Responsibilities of the Credit Manager
The person who gives the final approval for loan or credit is known as the credit manager. Investment in account receivable of any firm depends on how much it sells in credit and how long it takes for the collection of receivables. The credit managers give their final approval after making sure that the customer is able to pay back the loan. The efficiency of receivable management is judged against its capacity to expand sales and profitability with a reasonable investment in receivables.
Credit Manager responsibilities include:
- Researching and evaluating clients’ creditworthiness
- Creating credit scoring models to predict risks
- Approving or rejecting loan requests, based on credibility and potential revenues and losses
The credit manager is expected to play a significant role for this purpose. The roles of credit manager in receivable management are as follows:
- Setting Up Credit Standard And Terms
The credit manager has to set up credit standards to grant the credit. The credit manager has to devise new methods for doing background checks along with the usual ones. Credit standard refers to the minimum criteria for the extension of credit to customers. The credit standards set by the credit manager may vary from firm to firm. It may be loose or tight as per the condition of the firm. The credit manager should set such a standard, which minimizes the bad debt expenses and increases a firm’s profitability. The credit terms include credit period, discount, if any, for early payment and discount period. The length of the credit period has a significant impact on the cost of investment in accounts receivables.
- Credit Analysis And Evaluation
Another important role to be played by the credit manager is to analyze and evaluate very carefully the credit proposals. Not all loans come for the manager’s approval though; the clerks of the department handle the small ones while the bigger loans come directly to the manager. Any credit proposal involves some sort of risk and profitability. If not analyzed well, a good customer may be misclassified as a poor credit risk customer and a bad customer as a good credit risk customer.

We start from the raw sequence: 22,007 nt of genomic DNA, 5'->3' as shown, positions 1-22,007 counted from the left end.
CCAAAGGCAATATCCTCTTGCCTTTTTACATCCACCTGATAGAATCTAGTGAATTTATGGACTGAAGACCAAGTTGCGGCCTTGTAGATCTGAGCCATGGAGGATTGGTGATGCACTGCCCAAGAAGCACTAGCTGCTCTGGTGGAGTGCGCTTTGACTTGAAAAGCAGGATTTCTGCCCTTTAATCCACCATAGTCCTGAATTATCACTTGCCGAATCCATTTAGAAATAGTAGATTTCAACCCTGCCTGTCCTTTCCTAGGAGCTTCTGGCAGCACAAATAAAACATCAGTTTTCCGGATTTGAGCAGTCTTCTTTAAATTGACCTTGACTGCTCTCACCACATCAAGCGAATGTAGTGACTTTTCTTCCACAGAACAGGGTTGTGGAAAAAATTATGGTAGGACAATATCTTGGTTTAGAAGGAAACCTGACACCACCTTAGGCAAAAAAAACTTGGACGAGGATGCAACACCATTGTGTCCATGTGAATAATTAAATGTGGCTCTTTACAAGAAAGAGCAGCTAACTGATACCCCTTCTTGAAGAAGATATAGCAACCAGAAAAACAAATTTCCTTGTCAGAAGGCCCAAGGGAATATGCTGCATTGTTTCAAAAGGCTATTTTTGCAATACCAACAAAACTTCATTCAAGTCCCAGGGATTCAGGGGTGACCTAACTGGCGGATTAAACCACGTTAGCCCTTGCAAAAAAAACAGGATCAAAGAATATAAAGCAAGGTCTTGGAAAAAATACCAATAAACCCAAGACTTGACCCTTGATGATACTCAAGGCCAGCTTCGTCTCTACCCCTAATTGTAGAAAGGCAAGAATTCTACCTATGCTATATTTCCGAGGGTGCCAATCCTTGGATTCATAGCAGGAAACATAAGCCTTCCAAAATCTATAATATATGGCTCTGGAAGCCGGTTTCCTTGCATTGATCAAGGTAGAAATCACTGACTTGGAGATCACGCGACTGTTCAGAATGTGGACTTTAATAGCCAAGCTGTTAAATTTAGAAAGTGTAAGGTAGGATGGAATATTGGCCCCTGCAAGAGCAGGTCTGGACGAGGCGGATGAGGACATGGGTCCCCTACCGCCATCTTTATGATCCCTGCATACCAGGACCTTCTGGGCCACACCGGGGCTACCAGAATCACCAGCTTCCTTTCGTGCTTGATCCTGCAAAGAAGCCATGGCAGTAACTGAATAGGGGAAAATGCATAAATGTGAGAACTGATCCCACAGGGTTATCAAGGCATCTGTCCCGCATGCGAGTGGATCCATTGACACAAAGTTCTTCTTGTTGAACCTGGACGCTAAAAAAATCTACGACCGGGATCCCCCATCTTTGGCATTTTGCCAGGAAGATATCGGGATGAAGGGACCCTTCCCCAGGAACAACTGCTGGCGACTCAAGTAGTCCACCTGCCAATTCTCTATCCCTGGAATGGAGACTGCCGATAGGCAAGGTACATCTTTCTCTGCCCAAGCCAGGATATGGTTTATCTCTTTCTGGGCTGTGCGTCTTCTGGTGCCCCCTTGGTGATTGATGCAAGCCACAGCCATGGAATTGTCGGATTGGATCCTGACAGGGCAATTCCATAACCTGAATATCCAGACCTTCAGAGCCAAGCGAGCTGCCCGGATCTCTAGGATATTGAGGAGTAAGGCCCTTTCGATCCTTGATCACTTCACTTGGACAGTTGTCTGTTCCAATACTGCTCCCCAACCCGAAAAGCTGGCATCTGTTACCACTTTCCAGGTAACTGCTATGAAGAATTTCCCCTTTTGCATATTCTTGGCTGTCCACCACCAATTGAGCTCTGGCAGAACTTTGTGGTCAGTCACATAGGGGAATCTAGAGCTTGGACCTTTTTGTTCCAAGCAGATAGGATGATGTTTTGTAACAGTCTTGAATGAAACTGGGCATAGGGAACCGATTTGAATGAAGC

- Credit Granting Decision
Once creditworthiness of a customer is analyzed and evaluated on the basis of available information, the credit manager should decide upon whether to grant credit or not. This depends on the result obtained from credit evaluation. Credit granting decision involves a certain degree of risk. When credit is granted the credit manager either receives the payment in some future date or does not receive at all. If customers pay, the firm is benefited by the amount equal to the difference between sales revenue and cost. Considering these profitabilities, the credit manager makes a credit-granting decision.
- Controlling Account Receivables
Once credit is granted to customers, the role of credit manager becomes more important and challenging because the risk of default and cost of investment in account receivables begins with credit granting decision. Each person who has a credit card or a bank account has a credit history, which can be accessed through his or her social security number. Monitoring and controlling of account receivables involve different techniques, such as preparation of aging schedule, collection matrix and schedule of day’s sales outstanding. The credit manager, on the basis of these techniques, should look at the receivable positions and compare it with the past position.